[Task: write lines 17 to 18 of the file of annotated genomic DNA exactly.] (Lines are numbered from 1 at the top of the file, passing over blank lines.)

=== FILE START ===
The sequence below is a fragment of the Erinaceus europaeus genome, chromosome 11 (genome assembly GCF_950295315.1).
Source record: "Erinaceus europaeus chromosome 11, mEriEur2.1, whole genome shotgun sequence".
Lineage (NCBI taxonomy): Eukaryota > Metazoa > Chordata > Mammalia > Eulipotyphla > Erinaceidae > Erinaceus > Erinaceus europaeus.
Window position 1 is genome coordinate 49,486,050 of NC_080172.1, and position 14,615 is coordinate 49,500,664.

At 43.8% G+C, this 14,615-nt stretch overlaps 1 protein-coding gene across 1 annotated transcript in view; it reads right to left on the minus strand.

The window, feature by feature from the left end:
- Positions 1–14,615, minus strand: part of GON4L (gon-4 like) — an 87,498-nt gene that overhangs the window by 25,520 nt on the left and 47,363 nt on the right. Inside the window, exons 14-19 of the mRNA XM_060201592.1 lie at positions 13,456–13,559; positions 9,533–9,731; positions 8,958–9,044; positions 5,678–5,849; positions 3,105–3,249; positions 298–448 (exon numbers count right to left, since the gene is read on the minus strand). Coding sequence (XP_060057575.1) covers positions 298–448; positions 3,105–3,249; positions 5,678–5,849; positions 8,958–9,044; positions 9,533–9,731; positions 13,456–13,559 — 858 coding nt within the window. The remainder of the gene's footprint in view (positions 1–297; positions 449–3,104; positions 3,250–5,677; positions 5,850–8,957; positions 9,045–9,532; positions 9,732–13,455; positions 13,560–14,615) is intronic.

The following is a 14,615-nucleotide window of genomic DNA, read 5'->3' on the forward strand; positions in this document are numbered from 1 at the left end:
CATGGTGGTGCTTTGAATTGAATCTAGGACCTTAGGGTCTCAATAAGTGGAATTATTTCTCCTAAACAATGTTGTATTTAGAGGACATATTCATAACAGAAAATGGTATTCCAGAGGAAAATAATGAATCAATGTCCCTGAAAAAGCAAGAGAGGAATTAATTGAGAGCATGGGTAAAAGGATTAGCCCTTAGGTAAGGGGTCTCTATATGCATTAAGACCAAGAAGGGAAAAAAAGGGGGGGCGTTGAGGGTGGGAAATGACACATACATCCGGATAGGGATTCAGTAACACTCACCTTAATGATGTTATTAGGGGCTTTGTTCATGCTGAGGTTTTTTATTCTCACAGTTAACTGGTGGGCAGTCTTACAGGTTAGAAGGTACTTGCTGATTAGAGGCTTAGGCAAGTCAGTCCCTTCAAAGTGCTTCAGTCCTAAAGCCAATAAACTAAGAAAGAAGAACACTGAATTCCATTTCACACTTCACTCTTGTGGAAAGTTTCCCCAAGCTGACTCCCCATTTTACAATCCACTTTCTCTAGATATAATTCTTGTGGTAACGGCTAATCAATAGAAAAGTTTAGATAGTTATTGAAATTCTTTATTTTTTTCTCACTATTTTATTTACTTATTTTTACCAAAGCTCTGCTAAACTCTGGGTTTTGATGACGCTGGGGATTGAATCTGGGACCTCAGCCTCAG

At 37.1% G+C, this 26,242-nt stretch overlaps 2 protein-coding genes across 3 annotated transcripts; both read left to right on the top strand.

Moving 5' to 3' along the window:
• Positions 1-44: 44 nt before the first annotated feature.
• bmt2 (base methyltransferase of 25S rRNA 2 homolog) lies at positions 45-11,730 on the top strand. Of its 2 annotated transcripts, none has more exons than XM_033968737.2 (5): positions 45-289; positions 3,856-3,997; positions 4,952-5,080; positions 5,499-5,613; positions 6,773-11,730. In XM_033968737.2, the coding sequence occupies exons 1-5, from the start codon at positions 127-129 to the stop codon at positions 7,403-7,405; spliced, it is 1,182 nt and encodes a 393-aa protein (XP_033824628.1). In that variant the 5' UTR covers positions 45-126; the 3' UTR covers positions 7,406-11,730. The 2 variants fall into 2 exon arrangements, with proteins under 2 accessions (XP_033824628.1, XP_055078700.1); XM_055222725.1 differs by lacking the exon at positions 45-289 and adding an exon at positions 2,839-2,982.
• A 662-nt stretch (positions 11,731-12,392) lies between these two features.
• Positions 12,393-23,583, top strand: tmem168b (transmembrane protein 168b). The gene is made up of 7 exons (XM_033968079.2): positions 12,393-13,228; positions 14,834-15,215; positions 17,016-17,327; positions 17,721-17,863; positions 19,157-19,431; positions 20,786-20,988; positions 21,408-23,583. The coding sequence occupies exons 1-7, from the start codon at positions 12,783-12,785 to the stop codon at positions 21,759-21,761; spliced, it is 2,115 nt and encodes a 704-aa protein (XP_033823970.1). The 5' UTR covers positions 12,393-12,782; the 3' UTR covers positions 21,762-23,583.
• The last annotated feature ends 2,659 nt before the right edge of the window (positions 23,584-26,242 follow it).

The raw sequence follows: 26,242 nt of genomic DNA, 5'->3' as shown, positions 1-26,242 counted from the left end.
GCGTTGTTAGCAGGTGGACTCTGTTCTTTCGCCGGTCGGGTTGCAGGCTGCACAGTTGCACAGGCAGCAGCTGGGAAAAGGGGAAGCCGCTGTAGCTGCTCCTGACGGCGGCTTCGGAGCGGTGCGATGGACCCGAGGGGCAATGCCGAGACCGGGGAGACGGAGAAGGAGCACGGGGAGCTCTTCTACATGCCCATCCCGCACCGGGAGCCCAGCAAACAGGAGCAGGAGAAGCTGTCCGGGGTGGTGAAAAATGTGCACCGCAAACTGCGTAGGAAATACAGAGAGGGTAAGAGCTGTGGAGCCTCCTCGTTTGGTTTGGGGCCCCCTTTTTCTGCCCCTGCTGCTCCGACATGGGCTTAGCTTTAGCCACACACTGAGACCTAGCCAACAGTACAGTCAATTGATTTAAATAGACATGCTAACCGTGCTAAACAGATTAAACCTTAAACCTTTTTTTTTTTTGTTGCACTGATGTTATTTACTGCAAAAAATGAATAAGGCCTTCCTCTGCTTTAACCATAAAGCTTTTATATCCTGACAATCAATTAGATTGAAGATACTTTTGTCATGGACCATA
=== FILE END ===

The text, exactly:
The raw sequence follows: 26,242 nt of genomic DNA, 5'->3' as shown, positions 1-26,242 counted from the left end.
GCGTTGTTAGCAGGTGGACTCTGTTCTTTCGCCGGTCGGGTTGCAGGCTGCACAGTTGCACAGGCAGCAGCTGGGAAAAGGGGAAGCCGCTGTAGCTGCTCCTGACGGCGGCTTCGGAGCGGTGCGATGGACCCGAGGGGCAATGCCGAGACCGGGGAGACGGAGAAGGAGCACGGGGAGCTCTTCTACATGCCCATCCCGCACCGGGAGCCCAGCAAACAGGAGCAGGAGAAGCTGTCCGGGGTGGTGAAAAATGTGCACCGCAAACTGCGTAGGAAATACAGAGAGGGTAAGAGCTGTGGAGCCTCCTCGTTTGGTTTGGGGCCCCCTTTTTCTGCCCCTGCTGCTCCGACATGGGCTTAGCTTTAGCCACACACTGAGACCTAGCCAACAGTACAGTCAATTGATTTAAATAGACATGCTAACCGTGCTAAACAGATTAAACCTTAAACCTTTTTTTTTTTTGTTGCACTGATGTTATTTACTGCAAAAAATGAATAAGGCCTTCCTCTGCTTTAACCATAAAGCTTTTATATCCTGACAATCAATTAGATTGAAGATACTTTTGTCATGGACCATA